When a source of DC power is needed, a DC power supply is used. A DC power supply is a device that converts alternating current (AC) to regulated direct current (DC) for use in electrical circuits. A DC power supply consists of a rectifier, filter, voltage regulator, and voltage divider. See Figure 1.
Figure 1. A block diagram shows the basic components of a DC power supply.
A DC power supply may also include a transformer and a voltage multiplier. A transformer is an electric device that uses electromagnetism to change the voltage from one level to another or to isolate one voltage from another.
Depending on the cost and application, a DC power supply may contain all or some of these components.
A rectifier is an electrical circuit that changes AC into DC. Rectifiers typically consist of one or more diodes used to control the flow of current in a circuit.
Three basic types of rectifiers used in single-phase DC power supplies are half-wave, full-wave, and full-wave bridge rectifiers.
Half-Wave Rectifier Working
A half-wave rectifier is an electrical circuit containing an AC source, a load resistor (RL), and a diode that permits only the positive half cycles of the AC sine wave to pass, which creates pulsating DC. See Figure 2.
Half-wave rectification is accomplished because the current is allowed to flow only when the anode terminal of diode D1 is positive with respect to the cathode. Electrons are not allowed to flow through the rectifier when the cathode is positive with respect to the anode.
Half-Wave Rectifier Output Voltage
The output voltage of the half-wave rectifier is considered pulsating DC when half of the AC sine wave is cut off.
Pulsating DC is direct current that varies in amplitude but does not change polarity.
The rectifier can pass either the positive or negative half of the input AC cycle depending on the polarity of the diode in the circuit. Half-wave rectifiers are considered inefficient for many applications because one-half of the input cycle is not used.
DC power supplies, such as those used for phone and tool chargers, are classified as regulated or unregulated.
It is important to know the difference when replacing, testing, or troubleshooting a rectifier. For example, a 12 VDC/500 mA regulated rated rectifier should measure about 12 VDC for any load between 0 to 500 mA.
A 12 VDC/500 mA unregulated rated rectifier will measure a much higher voltage, up to about 16 VDC, for loads less than 500 mA and about 12 VDC only when the load reaches 500 mA.
Both types will decrease the voltage output when overloaded above their ratings.
Figure 2. A half-wave rectifier circuit diagram
Full-Wave Rectifier Working
A full-wave rectifier is an electrical circuit containing two diodes and a center-tapped transformer used to produce pulsating DC. See Figure 3.
The center-tapped transformer supplies out-of-phase voltages to the two diodes. When a voltage is induced in the secondary from point A to B, point A is positive with respect to point N. Current flows from N to A, through the load RL, and through diode D1. Diode D1 is forward-biased and allows electrons to flow. Diode D2 is reverse-biased and blocks current flow because point B is negative (–) and point A is positive (+).
When the voltage across the secondary reverses during the negative half cycle of the AC sine wave, point B is positive with respect to point N. Current then flows from N to B, through the load, and through diode D2. Diode D2 is forward-biased and allows electrons to flow. Diode D1 is reverse-biased and blocks current because B is positive with respect to N. This is repeated every cycle of the AC sine wave, producing a full-wave DC output.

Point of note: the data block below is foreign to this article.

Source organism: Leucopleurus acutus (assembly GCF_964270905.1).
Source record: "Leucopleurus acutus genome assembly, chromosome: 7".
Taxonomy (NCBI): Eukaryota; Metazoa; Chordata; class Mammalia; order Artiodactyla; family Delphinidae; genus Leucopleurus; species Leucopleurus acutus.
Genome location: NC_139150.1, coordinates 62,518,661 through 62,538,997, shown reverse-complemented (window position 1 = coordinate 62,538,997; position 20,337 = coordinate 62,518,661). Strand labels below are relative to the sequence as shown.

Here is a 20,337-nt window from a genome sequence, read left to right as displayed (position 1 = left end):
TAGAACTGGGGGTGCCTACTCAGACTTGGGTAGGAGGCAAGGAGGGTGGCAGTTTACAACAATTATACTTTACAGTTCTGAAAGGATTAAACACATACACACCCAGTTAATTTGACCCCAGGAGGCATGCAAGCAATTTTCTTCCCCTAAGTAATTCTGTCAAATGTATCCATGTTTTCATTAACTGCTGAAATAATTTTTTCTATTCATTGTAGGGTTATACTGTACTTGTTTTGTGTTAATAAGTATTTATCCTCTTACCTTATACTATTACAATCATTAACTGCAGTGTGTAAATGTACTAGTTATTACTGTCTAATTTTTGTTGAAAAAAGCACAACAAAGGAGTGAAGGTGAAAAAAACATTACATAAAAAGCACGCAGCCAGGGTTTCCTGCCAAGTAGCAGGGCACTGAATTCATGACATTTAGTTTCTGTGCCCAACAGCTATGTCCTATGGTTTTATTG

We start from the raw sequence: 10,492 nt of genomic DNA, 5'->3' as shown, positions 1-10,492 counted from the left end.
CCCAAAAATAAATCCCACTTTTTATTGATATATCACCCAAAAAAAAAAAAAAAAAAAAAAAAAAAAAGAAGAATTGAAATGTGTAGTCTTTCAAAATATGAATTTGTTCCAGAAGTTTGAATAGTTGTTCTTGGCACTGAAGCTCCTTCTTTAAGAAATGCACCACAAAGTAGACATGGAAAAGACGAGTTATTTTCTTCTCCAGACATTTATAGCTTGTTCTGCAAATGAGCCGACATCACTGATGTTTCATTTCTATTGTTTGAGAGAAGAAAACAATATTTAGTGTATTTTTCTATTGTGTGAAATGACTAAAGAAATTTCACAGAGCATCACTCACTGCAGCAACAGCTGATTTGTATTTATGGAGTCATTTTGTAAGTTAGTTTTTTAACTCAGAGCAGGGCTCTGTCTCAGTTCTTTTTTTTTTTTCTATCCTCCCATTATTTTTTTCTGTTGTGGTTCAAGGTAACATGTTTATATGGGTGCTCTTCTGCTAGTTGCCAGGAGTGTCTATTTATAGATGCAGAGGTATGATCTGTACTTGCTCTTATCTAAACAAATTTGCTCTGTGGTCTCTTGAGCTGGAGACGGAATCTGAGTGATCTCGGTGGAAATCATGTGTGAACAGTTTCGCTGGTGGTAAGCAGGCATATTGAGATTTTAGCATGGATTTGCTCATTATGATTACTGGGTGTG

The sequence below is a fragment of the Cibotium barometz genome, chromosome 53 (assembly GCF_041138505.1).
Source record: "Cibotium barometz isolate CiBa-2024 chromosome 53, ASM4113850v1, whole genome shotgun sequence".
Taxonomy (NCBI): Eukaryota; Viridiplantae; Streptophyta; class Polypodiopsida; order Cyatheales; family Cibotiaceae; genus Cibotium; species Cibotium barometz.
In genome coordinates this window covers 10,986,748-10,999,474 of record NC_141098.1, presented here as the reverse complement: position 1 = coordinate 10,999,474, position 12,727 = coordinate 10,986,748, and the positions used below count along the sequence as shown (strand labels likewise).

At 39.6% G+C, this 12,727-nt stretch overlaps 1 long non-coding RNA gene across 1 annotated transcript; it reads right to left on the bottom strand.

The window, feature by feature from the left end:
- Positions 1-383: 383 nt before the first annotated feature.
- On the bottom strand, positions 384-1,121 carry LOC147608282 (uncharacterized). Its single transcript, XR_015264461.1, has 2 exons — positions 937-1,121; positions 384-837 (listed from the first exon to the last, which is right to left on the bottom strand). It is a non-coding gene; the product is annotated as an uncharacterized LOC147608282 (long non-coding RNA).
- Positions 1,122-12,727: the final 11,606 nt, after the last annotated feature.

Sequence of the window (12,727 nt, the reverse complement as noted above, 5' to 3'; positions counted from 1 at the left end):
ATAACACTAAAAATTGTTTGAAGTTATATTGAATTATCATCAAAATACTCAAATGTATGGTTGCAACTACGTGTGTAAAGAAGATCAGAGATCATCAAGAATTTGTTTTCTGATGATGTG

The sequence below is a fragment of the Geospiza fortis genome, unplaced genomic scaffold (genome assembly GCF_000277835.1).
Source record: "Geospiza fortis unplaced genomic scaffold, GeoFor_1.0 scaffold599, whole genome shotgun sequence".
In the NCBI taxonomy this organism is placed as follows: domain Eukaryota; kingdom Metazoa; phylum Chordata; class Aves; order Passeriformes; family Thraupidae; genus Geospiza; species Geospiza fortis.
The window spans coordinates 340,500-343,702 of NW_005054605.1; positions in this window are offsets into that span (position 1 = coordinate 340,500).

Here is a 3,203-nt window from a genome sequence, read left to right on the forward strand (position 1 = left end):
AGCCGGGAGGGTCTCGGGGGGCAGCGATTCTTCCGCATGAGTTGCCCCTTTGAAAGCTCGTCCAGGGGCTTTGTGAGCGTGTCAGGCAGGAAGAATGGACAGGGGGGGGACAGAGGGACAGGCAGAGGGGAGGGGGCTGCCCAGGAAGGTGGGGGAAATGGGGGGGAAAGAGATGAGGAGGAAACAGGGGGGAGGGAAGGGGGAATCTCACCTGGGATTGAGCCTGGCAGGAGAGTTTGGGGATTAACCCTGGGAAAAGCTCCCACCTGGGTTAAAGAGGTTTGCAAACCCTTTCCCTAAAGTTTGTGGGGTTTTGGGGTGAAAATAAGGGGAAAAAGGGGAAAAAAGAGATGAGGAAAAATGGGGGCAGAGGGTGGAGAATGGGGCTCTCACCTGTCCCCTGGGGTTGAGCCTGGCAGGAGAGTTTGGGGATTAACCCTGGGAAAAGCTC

Full-Wave Rectifier Output Voltage
The output voltage of a full-wave rectifier has no off-cycle. Electrons flow through the load during both half cycles. The constant electron flow results in a complete output signal. A full-wave rectifier is more efficient and has a smoother output than a half-wave rectifier.
Figure 3. A full-wave rectifier circuit diagram.
Full-Wave Bridge Rectifier Working
A full-wave bridge rectifier is an electrical circuit containing four diodes that allow both halves of a sine wave to be changed into pulsating DC.
A full-wave bridge rectifier does not require a center-tapped transformer. It uses lower voltage diodes than the center-tapped circuit of a full-wave rectifier.
The bridge diodes only need to block half as much reverse voltage as a center-tapped transformer diode for the same output voltage. See Figure 4.
When the voltage is positive at point A and negative at point B, electrons flow from point B through diode D2, load RL, and diode D1 to point A. When the AC supply voltage is negative at point A and positive at point B, electrons flow from point A through diode D4, load RL, and diode D3 to point B.
Full-Wave Bridge Rectifier Output Voltage
One disadvantage of a full-wave bridge rectifier is that on each alternation, the DC in the circuit must flow through two series-connected diodes. The forward DC voltage drop across the two rectifiers is, therefore, greater than the drop across a single rectifying diode. However, the voltage drop across silicon diodes is small (0.6 V), and the loss typically can be tolerated.
Figure 4. A full-wave bridge rectifier circuit diagram.
Rectifier Voltage Measurements
Measuring voltages in a rectifier requires knowledge of some of the terminology, math, and instruments necessary to take accurate measurements.
A rectifier uses both AC and DC. Care must be exercised when measuring AC and DC and when converting or comparing any AC value to a DC value. Measurements in a rectifier are typically taken with either a DMM or an oscilloscope. An oscilloscope can show the waveforms in addition to the voltage value. See Figure 5.
Figure 5. Either a DMM or an oscilloscope can be used to take measurements in a rectifier circuit.